- Craft and model making is tactile, so children get used to touching and feeling different boards, plastics and materials
- Making things grows imagination and children can choose their own design and structure thus empowering them to make decisions themselves
- Children encounter problems along the way, so this is great for thinking and problem solving
- Reusing old cardboard and materials offers a good lesson in recycling
Once your child becomes a toddler a whole new world of toys are suddenly available to them. They can shake and hold, throw and grasp, walk and run... it's a very exciting (and challenging!) time for parents and carers. But, how should a toddler's home or setting be equipped?
Toddlers basically play with whatever is available to them. They need stimulus and an actual 'thing' to play with but at this age it doesn't really matter if it's from an expensive toy shop or your kitchen drawers! They don't know if something has been passed down from an older cousin or if it's brand new.
It is, of course, difficult to put down exactly which toys your toddler needs, because it depends largely on what they like to do and what they already have, but as a rough guide, the types of toys for toddlers should probably fall into the following areas in order to give them a wide ranging and exciting choice.
The Natural World
In order to teach your toddler about nature and the world they need to learn about the natural materials available to us. Whether you live in a house with a garden or a flat without any outside space, there are so many ways to introduce the natural world.
- Go explore the park or woods and find lots of different things made from different materials. Find sticks, stones, leaves, grass.
- Go to the green grocer or market and look at all the different vegetables and fruits on offer. Look at the colours, textures and shapes. Even try one you've not have before and eat it together.
- Talk about your food and where all the things come from.
Fill a basin or an old baby bath and splash around with plain water, water will bubbles, warm water and cold water. Find spoons and sieves and all sorts of things to play with in the water.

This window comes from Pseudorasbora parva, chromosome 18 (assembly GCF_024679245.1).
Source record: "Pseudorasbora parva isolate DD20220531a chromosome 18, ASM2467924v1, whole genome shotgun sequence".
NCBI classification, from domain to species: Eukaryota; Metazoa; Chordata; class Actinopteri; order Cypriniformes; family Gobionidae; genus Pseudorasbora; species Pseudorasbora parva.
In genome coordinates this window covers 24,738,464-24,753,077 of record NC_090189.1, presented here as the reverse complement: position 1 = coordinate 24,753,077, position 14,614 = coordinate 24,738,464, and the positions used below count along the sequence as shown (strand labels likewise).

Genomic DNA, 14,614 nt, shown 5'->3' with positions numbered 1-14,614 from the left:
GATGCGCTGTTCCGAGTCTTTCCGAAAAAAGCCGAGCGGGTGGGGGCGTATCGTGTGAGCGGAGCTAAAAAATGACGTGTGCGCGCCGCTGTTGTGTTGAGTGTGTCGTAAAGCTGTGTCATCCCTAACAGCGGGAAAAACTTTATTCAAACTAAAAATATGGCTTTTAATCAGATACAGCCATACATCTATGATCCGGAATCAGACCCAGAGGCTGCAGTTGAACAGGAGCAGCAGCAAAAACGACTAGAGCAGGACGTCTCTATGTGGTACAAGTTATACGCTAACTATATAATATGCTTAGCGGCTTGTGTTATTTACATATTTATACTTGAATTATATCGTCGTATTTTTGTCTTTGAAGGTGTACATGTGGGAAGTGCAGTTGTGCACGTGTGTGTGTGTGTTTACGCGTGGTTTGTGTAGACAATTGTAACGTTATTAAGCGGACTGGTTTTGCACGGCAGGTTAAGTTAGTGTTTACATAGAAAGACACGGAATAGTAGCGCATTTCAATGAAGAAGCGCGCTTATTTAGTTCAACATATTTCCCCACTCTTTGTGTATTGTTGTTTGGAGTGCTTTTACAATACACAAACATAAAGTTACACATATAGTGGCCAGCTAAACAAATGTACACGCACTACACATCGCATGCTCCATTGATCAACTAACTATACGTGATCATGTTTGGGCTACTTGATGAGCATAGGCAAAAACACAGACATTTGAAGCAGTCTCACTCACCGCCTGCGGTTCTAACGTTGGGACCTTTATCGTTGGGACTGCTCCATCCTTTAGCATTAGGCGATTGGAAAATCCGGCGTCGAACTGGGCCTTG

- Add a few drops of food colouring to water and play with coloured water. Mix the colours to see what happens.
- Wash a doll or teddy. Splash around with bubbles and soap and have lots of fun. Dry them and at the end wrap them in a towel.
- Get various objects from round the house and see if they sink or float; whether they get wet (like fabric) or go slippery (like plastic). Fill and empty things and see that large beakers have more water in them than small beakers.
Buy some modelling clay or play dough, or make your own (log into ToucanLearn to find recipes) and just have a squidgey time! Make mud pies and mountains and get really messy. (Just make sure you protect your clothes, surfaces and floor!)
- Make shapes and roll the clay into balls. Squash it; pound it; prod it and see what happens.
- Add rice or lentils too and knead it into the clay to make it textured.
- Make pretend clay people, or food or animals. Snip straws and stick them in to make antennae for clay insects or arms for people.
Get a sand pit or go to the beach and build castles, make tunnels or simply add water and change dry sand into sopping wet sand.
- Make some sand mounds and stamp them flat. Count them as you go.
- Build some roads for toy cars or animals and put them in the sand. Drive them around.
- Wrap some stones with silver foil and bury them in the sand. Then try and find the buried treasure!
Try and include some building blocks in your toddler's toy box. They are great for building a make believe train, or a castle.
- Count them; sort them, build with them.
- Make a long line with them, match them and roll them.
Here we've offered just a few basic ideas. Toddlers with even some of the above stimulating equipment will have lots of brilliant experiences. Have fun!